It’s that time of year again; time to reset, redefine, recharge, reboot.
This is the time that we all talk about what doing things differently, more passionately, more effectively.
We start writing lists about what we want to do, accomplish, achieve.
Year after year we resolve to lose weight, go to the gym, eat healthier, listen more, organize our drawers, drink less.
Obviously, who we have been is not enough.
We have to change, be better, exceed expectations.
And it’s counter-productive.
When we start with the belief that we are not ok, that we are in need of fixing, we set ourselves up for failure. When we eat our first donut, cancel our appointment with our trainer, pour a third glass of wine, we berate ourselves for not being disciplined. And then we abandon our goal, having proven to ourselves that we can’t improve, get better or stick to our plan. We were right about ourselves all along. We are not enough.
And the cycle continues.
What if we began to consider the possibility that we really are pretty damn good, just the way we are? What if we believed that we are truly ok?
What if instead of focusing on learning new things, we began to un-do and un-learn?
We’ve been conditioned to believe things about ourselves, others and the world, since the moment of our birth and as Marianne Williamson teaches, “enlightenment is not a learning process; it’s an unlearning process. We are unlearning our fear, separation, guilt, conflict, and so forth, in order to learn in their stead, to think consistent thoughts of love, giving, blessing, positivity and compassion.”
I’ve always loved the prayer that the author Elizabeth Lesser offers:
“Remove the veils so that I may see what is really happening here and not be intoxicated by my stories and my fears.”
As you begin this new year, contemplate what in you can be unveiled rather than creating new habits and adding to your commitments.
What if you could know that you are complete, exactly how you are and that everything you need is already within you.
I am practicing this art of un-learning and un-doing and it is not easy. I am much more comfortable adding things to my list of what I need to do, to change, to accomplish. I am silently repeating the phrase “you have everything you need inside of you” and resisting the urge to buy or try anything new.
I heard it said that if you are lost in the woods, the best thing to do is stop, not forge ahead. I am doing my best to slow down or even stop and savor the moment, with exactly what I have. It really is enough.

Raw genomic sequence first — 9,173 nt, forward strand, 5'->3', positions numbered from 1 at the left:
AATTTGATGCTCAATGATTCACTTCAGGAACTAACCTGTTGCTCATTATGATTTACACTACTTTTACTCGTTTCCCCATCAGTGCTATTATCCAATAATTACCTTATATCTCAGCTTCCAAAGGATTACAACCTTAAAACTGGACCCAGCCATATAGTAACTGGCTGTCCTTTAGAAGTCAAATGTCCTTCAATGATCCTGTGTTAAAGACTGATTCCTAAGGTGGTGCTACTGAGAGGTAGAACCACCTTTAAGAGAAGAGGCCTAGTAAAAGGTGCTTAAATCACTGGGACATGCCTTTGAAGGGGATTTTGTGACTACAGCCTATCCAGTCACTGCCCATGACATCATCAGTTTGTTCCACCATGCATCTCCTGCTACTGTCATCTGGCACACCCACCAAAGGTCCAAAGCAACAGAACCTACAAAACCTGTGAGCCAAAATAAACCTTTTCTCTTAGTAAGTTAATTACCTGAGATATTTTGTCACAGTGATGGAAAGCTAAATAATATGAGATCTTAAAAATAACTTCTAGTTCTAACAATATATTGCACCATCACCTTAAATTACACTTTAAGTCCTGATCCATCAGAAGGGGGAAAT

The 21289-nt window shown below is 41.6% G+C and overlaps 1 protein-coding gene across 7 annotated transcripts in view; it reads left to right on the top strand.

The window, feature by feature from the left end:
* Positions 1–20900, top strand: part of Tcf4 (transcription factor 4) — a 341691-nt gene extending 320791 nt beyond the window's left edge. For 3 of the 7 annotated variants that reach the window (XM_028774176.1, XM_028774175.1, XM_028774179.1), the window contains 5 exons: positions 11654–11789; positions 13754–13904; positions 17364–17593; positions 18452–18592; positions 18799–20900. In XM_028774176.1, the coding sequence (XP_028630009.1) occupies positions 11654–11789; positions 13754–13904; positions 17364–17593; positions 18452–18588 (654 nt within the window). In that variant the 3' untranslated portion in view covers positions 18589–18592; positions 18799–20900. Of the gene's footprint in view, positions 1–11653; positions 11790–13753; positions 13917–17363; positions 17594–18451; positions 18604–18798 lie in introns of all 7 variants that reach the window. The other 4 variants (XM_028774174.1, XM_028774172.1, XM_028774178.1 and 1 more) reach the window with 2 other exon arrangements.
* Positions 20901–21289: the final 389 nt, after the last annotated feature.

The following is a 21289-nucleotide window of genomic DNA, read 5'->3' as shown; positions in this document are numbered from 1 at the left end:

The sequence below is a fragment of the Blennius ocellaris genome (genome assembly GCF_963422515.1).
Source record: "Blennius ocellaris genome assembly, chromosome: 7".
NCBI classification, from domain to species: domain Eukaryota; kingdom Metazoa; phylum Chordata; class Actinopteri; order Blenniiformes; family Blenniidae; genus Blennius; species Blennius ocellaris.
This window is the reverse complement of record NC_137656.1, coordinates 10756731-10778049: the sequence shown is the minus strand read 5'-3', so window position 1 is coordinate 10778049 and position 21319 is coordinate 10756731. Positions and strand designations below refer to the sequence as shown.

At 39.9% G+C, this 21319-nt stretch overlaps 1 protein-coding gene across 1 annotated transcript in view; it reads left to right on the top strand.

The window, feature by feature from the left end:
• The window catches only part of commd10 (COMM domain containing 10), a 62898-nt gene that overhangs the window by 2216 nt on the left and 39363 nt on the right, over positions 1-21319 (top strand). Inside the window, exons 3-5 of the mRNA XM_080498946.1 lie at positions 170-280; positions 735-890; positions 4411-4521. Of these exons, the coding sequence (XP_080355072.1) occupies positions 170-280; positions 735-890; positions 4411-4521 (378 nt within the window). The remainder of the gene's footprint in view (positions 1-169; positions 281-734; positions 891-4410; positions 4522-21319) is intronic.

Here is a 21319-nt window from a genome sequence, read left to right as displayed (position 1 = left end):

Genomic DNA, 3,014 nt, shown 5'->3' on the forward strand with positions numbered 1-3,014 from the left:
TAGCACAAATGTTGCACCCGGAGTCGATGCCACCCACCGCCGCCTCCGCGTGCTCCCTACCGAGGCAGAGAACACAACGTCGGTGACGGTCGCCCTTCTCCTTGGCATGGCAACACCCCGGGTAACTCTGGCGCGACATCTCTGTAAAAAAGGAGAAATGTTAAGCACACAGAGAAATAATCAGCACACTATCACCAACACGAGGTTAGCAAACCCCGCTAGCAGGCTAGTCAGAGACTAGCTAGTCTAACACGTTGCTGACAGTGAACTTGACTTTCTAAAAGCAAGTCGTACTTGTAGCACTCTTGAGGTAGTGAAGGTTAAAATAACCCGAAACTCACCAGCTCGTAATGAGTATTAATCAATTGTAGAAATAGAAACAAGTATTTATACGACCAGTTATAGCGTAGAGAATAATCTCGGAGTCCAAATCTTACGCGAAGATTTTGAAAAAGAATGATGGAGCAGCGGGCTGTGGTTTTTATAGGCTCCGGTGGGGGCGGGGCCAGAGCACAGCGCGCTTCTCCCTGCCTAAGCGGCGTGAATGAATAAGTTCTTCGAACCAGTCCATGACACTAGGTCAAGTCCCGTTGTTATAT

As Bruce Lee once said, empty your cup so that it may be filled; become devoid to gain totality.” I am emptying my cup, un-doing, un-learning.
I left my corporate job and am self-employed for the first time in 42 years, writing my newsletters, hosting Gatherings, building my coaching practice and offering my corporate workshops.
I am emptying my cup so that it may be filled.
Why don’t you join me in doing so?
Who knows what will become possible?
The most meaningful work you can do, especially at the beginning of a new year, is to connect with your inner wisdom, that unencumbered place within all of us, free of ambition, regret, expectation or worry, the place many of us call the soul. To know this place of grace, is to know who we really are, having nothing to do with where we work, what we wear, how much we make or what we’ve accomplished (or not).
We’ve become disconnected from our souls and it’s the uncovering of that place that is the work that matters most.
In the words of Helen Luke:
“The coming to consciousness is not a discovery of some new thing: it is a long and painful return to that which has always been.”
My wish for all of us is that we slow down, unburden ourselves, even empty our cups and resist adding new promises, new expectations, new things into our lives, at least for a bit.
Connect inwardly; get to know yourself; create a relationship with your soul.
See what it needs; what it longs for; what lights it up.
Be an empty cup and very consciously fill it with love, compassion, openness and acceptance.
There’s nothing to do. Swim in the emptiness. And as Rumi assures us, “there is a voice that doesn’t use words. Listen.”
With love and light,